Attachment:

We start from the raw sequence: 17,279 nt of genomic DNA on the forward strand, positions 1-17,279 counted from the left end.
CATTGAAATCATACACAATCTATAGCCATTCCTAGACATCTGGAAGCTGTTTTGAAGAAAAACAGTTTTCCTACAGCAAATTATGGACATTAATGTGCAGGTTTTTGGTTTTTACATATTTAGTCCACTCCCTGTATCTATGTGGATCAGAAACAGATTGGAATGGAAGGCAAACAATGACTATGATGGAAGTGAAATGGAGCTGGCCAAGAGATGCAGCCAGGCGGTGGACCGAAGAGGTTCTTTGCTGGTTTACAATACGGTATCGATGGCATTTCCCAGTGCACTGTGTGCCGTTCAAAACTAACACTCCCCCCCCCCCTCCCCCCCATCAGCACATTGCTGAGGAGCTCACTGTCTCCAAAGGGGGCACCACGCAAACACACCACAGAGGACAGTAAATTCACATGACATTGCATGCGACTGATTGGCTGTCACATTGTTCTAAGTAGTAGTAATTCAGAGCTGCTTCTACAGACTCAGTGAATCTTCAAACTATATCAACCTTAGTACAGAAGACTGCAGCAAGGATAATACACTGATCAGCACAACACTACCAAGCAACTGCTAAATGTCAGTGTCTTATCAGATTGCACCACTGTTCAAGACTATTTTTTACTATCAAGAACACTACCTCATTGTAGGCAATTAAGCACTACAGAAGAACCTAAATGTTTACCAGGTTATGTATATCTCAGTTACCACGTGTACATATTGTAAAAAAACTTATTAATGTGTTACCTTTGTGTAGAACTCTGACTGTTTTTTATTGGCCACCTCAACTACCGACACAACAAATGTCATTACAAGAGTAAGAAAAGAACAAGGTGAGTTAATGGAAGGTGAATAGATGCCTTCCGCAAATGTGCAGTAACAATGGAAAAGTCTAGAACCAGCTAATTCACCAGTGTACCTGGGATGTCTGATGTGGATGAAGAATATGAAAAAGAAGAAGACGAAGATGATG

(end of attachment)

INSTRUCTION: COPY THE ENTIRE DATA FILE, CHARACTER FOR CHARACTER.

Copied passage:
We start from the raw sequence: 17,279 nt of genomic DNA on the forward strand, positions 1-17,279 counted from the left end.
CATTGAAATCATACACAATCTATAGCCATTCCTAGACATCTGGAAGCTGTTTTGAAGAAAAACAGTTTTCCTACAGCAAATTATGGACATTAATGTGCAGGTTTTTGGTTTTTACATATTTAGTCCACTCCCTGTATCTATGTGGATCAGAAACAGATTGGAATGGAAGGCAAACAATGACTATGATGGAAGTGAAATGGAGCTGGCCAAGAGATGCAGCCAGGCGGTGGACCGAAGAGGTTCTTTGCTGGTTTACAATACGGTATCGATGGCATTTCCCAGTGCACTGTGTGCCGTTCAAAACTAACACTCCCCCCCCCCCTCCCCCCCATCAGCACATTGCTGAGGAGCTCACTGTCTCCAAAGGGGGCACCACGCAAACACACCACAGAGGACAGTAAATTCACATGACATTGCATGCGACTGATTGGCTGTCACATTGTTCTAAGTAGTAGTAATTCAGAGCTGCTTCTACAGACTCAGTGAATCTTCAAACTATATCAACCTTAGTACAGAAGACTGCAGCAAGGATAATACACTGATCAGCACAACACTACCAAGCAACTGCTAAATGTCAGTGTCTTATCAGATTGCACCACTGTTCAAGACTATTTTTTACTATCAAGAACACTACCTCATTGTAGGCAATTAAGCACTACAGAAGAACCTAAATGTTTACCAGGTTATGTATATCTCAGTTACCACGTGTACATATTGTAAAAAAACTTATTAATGTGTTACCTTTGTGTAGAACTCTGACTGTTTTTTATTGGCCACCTCAACTACCGACACAACAAATGTCATTACAAGAGTAAGAAAAGAACAAGGTGAGTTAATGGAAGGTGAATAGATGCCTTCCGCAAATGTGCAGTAACAATGGAAAAGTCTAGAACCAGCTAATTCACCAGTGTACCTGGGATGTCTGATGTGGATGAAGAATATGAAAAAGAAGAAGACGAAGATGATG